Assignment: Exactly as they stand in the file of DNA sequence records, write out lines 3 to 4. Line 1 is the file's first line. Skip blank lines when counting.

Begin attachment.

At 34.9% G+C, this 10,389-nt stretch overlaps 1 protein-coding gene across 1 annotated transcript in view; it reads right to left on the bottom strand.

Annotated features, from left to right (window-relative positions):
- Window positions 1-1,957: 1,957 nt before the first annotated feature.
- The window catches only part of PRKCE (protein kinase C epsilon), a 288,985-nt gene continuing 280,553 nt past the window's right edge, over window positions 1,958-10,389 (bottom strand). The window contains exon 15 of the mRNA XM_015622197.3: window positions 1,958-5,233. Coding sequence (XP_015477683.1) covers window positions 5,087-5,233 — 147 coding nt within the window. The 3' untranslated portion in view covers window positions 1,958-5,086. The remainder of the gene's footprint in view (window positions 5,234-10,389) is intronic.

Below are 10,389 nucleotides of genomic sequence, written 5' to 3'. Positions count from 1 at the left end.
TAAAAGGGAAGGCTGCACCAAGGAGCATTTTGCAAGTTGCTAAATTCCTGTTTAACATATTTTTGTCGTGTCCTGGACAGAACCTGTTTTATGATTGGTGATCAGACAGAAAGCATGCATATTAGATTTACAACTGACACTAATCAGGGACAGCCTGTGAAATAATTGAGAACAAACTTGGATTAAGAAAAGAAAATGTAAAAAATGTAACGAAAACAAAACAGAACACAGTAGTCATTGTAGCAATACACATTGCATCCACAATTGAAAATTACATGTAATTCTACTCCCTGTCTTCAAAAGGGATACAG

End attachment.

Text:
- Window positions 1-1,957: 1,957 nt before the first annotated feature.
- The window catches only part of PRKCE (protein kinase C epsilon), a 288,985-nt gene continuing 280,553 nt past the window's right edge, over window positions 1,958-10,389 (bottom strand). The window contains exon 15 of the mRNA XM_015622197.3: window positions 1,958-5,233. Coding sequence (XP_015477683.1) covers window positions 5,087-5,233 — 147 coding nt within the window. The 3' untranslated portion in view covers window positions 1,958-5,086. The remainder of the gene's footprint in view (window positions 5,234-10,389) is intronic.